Butsudan (Buddhist altars) are made through various processes by up to eleven different craftsmen. Urushi, （lacquer in Japanese) , is a traditional craft representative of Japan, and is one of the most distinct and visually striking elements of a Butsudan. Urushi is a sap collected from lacquer trees grown only in East Asia, and have been used for thousands of years. When dried, the sap can be used as a highly durable paint with a glossy texture. Urushi artisan applies a glossy-finish lacquer to the wooden structure several times over several weeks while paying close attention to avoid dust. Urushi made through sincere work lasts for many years by repairing its coating when it is damaged after decades of use.
The traditional black lacquered panels on a Butsudan have been reinterpreted into a new form. “Urushi Partition” is foldable, portable and a beautiful way to make a backdrop to add privacy, or gently separate spaces.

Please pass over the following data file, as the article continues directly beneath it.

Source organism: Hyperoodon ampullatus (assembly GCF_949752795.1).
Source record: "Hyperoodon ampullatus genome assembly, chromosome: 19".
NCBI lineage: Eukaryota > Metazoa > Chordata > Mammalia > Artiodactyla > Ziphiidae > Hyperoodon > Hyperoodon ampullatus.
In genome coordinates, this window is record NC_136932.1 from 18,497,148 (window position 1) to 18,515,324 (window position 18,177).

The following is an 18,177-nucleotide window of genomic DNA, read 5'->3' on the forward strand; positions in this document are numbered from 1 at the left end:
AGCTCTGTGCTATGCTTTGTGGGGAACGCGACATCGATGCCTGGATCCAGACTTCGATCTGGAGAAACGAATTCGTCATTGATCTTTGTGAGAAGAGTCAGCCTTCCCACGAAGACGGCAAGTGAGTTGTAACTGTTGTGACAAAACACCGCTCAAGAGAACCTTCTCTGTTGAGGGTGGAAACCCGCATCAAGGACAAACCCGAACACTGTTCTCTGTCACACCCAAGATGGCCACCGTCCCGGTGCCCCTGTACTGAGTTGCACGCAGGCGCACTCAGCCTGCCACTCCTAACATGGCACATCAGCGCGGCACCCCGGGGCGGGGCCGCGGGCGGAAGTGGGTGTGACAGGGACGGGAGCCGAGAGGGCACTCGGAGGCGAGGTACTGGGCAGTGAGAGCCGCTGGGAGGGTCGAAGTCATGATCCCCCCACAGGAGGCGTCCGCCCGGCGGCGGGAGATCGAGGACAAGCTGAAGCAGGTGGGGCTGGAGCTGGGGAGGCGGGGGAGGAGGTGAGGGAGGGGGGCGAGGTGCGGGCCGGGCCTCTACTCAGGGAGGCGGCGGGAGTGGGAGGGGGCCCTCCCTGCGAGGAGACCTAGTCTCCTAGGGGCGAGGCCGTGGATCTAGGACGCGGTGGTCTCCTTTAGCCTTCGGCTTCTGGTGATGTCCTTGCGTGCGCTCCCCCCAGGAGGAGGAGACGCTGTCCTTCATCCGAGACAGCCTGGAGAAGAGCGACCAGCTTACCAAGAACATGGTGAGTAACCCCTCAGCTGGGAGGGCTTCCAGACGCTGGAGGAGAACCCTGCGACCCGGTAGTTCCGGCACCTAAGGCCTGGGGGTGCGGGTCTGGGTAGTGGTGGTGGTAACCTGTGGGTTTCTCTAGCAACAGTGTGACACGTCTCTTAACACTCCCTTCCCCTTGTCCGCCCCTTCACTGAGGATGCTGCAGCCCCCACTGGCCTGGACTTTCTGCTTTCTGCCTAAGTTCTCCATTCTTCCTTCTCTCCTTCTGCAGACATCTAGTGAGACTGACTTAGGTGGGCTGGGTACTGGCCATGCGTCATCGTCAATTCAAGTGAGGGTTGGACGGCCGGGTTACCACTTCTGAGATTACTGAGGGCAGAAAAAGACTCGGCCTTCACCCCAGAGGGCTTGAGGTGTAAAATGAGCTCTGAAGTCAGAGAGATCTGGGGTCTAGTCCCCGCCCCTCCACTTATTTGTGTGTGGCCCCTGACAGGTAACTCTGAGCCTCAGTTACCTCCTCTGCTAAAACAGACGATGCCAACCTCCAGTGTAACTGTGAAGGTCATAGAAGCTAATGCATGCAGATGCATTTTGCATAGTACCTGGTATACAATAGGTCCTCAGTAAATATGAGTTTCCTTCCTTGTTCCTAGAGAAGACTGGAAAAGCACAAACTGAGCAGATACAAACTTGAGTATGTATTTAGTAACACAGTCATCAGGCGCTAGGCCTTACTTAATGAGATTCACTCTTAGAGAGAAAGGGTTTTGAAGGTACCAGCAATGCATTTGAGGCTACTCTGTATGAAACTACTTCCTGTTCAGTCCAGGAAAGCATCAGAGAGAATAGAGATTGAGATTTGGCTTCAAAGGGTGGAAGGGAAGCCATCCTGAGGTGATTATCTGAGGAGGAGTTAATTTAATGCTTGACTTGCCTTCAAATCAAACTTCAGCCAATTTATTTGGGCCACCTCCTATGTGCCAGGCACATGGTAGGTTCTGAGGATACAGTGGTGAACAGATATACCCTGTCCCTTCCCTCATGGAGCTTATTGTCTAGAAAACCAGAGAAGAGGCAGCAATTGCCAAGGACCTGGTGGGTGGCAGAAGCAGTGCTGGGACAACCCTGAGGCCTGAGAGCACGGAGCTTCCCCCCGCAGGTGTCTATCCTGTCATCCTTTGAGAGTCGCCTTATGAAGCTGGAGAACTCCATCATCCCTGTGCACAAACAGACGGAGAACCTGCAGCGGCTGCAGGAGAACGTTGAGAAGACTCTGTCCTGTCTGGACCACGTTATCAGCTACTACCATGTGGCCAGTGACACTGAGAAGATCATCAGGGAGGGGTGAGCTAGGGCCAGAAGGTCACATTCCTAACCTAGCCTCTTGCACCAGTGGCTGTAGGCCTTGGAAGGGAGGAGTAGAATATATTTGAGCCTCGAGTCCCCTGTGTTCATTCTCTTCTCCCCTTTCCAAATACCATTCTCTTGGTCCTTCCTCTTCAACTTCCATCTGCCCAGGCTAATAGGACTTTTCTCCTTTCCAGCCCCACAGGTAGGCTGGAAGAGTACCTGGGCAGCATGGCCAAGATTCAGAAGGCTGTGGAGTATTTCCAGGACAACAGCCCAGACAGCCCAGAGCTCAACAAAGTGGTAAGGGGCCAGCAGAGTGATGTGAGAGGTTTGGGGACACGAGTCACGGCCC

Unlike traditional partitions with hard rectangular geometry, “Urushi Partition” has a gentle rounded form that softly blends into its surroundings. The unique black lacquer finish has a matte non-reflective surface when viewed frontally, but glossy and reflective like a mirror when viewed at an angle. The lacquer acquires its true visual depth as it ages for decades.
Whether it’s placed in homes, hotels, restaurants, or other public areas the abstract appearance allows flexibility in a wide range of interior spaces.